Take Your Time


  It’s been a long week. It feels like a lot is happening, yet my life has been simultaneously very mundane. I haven’t gone on any big trips or even small trips for that matter. I’ve spent a lot of time just resting in my apartment, taken very few pictures and done little to get outside of Sinchon, the area I’m staying in. I guess you could say I’ve been a little depressed, yet it doesn’t feel that way. I feel I’m in a slump right now, yet also learning a lot. It feels more like a decompression from so much new thoughts than anything else.

   Life in Korea is always interesting. It can be fun and exciting, yet there’s another side of living abroad. The loneliness. I’ve been here long enough to meet a lot of people, but still haven’t found my group. I’ve met a lot of great people who have come and gone, maybe to cross paths in the future. Some people I stay in touch with, others less frequently, but whether I’m messaging them regularly or not, there are people I’ve met here I’d love to meet again if the opportunity presents itself. I always have an available social life. There’s always people around, but it’s tough to find people I can really click with. A few weeks ago a new close friend of mine left for America. This past weekend, I sat at home wondering what to do with my day. I was exhausted and lacking the spirit to venture out into the city beyond my area. I wasn’t feeling in the mood for crowded subways or buses, so I spent my day at a cafe and watching movies at home. My girlfriend was busy having a day with her family in Incheon, yet I couldn’t truly relax, overcome by a sense of deep loneliness.

   At the cafe, I felt apart and separate from my surrroundings. While my Korean is improving, it’s still nowhere near fluent level. On my loneliest days here, that divide feels so thick and so real, between me and the korean people around me. On the loneliest days I feel like between me and my surroundings is a great gulf of misunderstanding and confusion. That divide, culturally and linguistically, can be a source of excitement and interest. Yet, on my worst days, it’s just a divide, nothing more…I simply feel alone and apart.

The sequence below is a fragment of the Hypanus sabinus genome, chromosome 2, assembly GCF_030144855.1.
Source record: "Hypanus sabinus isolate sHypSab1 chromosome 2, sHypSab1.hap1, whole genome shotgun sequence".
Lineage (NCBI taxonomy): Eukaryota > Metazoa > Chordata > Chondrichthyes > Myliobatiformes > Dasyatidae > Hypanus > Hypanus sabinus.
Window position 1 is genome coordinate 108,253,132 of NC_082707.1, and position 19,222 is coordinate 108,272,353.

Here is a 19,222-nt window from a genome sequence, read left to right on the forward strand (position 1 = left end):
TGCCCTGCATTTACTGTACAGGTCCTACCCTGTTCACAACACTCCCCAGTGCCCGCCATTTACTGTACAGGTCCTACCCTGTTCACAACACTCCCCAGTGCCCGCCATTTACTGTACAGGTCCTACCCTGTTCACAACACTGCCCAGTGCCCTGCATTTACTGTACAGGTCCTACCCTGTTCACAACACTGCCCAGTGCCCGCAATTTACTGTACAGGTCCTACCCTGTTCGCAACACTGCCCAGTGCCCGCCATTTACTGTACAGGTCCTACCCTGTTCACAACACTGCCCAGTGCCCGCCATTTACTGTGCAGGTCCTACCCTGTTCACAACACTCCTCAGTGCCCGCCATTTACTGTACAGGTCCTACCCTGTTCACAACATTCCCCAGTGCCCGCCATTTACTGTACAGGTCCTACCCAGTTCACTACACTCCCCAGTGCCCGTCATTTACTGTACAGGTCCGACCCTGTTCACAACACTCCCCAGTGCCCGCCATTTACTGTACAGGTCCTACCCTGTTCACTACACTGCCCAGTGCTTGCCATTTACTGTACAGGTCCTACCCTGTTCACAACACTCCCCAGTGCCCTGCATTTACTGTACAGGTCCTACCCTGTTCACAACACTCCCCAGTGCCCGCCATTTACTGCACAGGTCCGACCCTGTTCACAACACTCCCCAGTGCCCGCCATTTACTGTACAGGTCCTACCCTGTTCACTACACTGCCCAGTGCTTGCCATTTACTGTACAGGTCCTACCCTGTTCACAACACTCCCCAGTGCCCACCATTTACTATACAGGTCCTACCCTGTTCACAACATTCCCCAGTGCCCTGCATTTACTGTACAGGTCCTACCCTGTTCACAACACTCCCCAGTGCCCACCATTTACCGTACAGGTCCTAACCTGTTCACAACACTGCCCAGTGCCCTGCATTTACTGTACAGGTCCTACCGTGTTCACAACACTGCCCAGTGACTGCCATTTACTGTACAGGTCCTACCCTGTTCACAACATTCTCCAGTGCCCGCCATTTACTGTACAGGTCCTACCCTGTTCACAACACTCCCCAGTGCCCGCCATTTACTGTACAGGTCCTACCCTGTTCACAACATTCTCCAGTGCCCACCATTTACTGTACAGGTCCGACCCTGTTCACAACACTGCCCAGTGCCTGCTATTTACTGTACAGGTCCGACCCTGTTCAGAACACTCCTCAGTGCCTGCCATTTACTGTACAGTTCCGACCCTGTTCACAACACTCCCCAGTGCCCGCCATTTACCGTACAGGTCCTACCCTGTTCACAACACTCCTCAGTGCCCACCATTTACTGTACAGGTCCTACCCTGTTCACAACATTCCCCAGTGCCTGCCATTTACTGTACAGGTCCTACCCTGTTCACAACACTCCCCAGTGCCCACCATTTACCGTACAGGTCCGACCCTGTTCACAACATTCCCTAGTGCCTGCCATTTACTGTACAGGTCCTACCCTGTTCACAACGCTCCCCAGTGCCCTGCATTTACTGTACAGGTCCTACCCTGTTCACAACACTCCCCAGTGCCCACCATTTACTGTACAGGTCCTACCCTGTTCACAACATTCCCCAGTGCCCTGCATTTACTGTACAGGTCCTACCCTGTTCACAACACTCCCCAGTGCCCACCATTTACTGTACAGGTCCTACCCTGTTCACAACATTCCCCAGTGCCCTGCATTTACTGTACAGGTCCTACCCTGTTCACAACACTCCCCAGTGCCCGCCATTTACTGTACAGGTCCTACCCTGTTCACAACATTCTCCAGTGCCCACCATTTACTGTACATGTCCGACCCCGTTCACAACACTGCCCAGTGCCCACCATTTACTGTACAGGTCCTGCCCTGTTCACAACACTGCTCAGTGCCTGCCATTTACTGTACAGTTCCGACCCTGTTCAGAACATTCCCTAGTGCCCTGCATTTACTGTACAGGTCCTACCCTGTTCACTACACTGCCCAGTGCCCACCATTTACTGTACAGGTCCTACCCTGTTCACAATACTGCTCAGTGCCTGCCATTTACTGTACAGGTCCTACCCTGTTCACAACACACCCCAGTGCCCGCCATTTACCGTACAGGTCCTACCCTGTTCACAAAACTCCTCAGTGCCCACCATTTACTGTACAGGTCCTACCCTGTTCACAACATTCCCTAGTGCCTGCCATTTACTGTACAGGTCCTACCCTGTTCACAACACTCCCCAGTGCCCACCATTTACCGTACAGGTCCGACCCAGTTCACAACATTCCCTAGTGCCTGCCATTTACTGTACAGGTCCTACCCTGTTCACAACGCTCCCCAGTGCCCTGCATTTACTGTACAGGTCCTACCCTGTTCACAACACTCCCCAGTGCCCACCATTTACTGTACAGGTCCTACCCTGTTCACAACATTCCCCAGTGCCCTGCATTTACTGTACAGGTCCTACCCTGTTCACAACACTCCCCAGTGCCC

I was listening to an old podcast with a very famous blogger here in Korea. He’s lived in Korea now for about 17 years and has been regularly blogging (mostly about Korean politics) since 2003. During the interview, he was asked questions about his experience, and he said at one point “I’d like to blend in…most of my frustrations here are less to do with the culture itself than with my ability to blend in, my ability to really be part of the crowd” He was expressing a desire to feel like “one of the locals”. This interview was conducted 10 years after his arrival in Korea. At the time he’d finished a translating job for some major newspapers and was working as the chief manager of a major expat publication.

   It was actually a big relief for me to hear him speak these words. I also sometimes really just want to blend in, but I’ve only been here for less than a year. He echoed those words as a 10 year resident, with fluent Korean. I’d earlier gotten in a small argument with my girflriend about my Korean language learning process and she said, “Evan, you don’t need to make artificial timelines for yourself…2 years, 3 years..Korean takes a long time. Go at your own speed, you need time”.

   For me, part of the challenge here, is taking that time. Staying present, understanding I’m a foreigner. I am new here. There’s a whole world of things I still don’t know about Korea, nonetheless myself. Being someone whose mind often races into the future, I’ve had to slow down,  in my studies, my relationship and my social life. On the loneliest days here, I miss the comfort of home, of my family nearby, of not having to think before asking for extra sugar for my coffee at the cafe. On those days, I often don’t feel like dealing with Korea, with being an expat. It’s those times I wonder “why’d I choose this?” Yet, the thing I notice is during those times, I’m often learning the most. Rather than resisting that urge to chill, I need to follow it. You can’t learn a lot without a following need for rest.

   Functioning naturally and confidently as part of a foreign culture is a process that requires time, patience and humility. It requires stepping outside of yourself, being open to new experiences, questioning your own pre-dispositions and taking risks. I’m developing greater confidence and independence through my time here. Just for any endeavor, you need the right ingredients to see the plan or goal come to fruition. For now, I want to let my curiosity and excitement guide me forward to navigate these waters.

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